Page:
This is a standard proof of the product rule:
Q.E.D.
I've been thinking about proving the product rule, and I'm not sure if I can use limits in this way to do it:
A)
or should it be like this:
B)
As stated in the beginning of this post I was trying to prove the product rule, and consequently set this up:
A) feels a bit suspicious, but if it works(in the case above) it would make my task very easy, and B) seems a little pointless...
I'm feeling a bit puzzled at the moment, and any clarification would be appreciated.
This is impossible because the left side has an "h" and the right side does not.
For any h f'(x) is approximately so that f'(x)h is approximately f(x+h)- f(x), f(x+h) is approximately f'(x)h+ f(x) so, yes, (which only says "f(x)= f(x)"!).or should it be like this:
B)
As stated in the beginning of this post I was trying to prove the product rule, and consequently set this up:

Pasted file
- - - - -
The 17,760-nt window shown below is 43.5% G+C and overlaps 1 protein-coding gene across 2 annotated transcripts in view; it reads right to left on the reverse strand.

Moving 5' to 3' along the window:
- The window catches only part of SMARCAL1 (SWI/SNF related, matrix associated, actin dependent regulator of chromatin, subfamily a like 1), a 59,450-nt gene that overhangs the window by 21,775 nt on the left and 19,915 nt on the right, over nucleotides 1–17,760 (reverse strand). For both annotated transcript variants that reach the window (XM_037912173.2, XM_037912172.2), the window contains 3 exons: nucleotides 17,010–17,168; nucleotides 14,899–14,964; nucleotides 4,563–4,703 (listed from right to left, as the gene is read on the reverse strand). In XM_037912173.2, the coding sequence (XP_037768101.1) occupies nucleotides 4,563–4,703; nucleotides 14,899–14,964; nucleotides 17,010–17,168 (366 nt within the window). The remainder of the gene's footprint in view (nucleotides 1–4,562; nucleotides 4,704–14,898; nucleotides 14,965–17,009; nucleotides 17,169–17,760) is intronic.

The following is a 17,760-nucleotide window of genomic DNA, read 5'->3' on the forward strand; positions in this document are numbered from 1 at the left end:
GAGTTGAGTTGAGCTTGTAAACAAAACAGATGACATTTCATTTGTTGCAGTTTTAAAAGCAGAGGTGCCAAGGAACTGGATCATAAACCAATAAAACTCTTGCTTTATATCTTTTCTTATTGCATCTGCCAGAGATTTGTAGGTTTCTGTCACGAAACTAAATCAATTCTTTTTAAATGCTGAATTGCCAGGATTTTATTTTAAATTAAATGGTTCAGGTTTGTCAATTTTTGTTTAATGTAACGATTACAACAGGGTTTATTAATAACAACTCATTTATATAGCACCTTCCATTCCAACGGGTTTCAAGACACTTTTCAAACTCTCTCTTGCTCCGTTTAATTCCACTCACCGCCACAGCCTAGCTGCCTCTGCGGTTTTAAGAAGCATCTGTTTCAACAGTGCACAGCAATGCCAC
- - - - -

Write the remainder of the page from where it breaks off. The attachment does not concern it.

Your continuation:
A) feels a bit suspicious, but if it works(in the case above) it would make my task very easy, and B) seems a little pointless...
I'm feeling a bit puzzled at the moment, and any clarification would be appreciated.
Ah, I've seen this one before and I remember that I found it very easy to follow when I was initially introduced to the product rule. Sadly, when trying to recreate it myself I always seem to forget to insert the -u(x+h)v+u(x+h)v. I think that I will grow out of this weird sort of "partial amnesia" eventually though.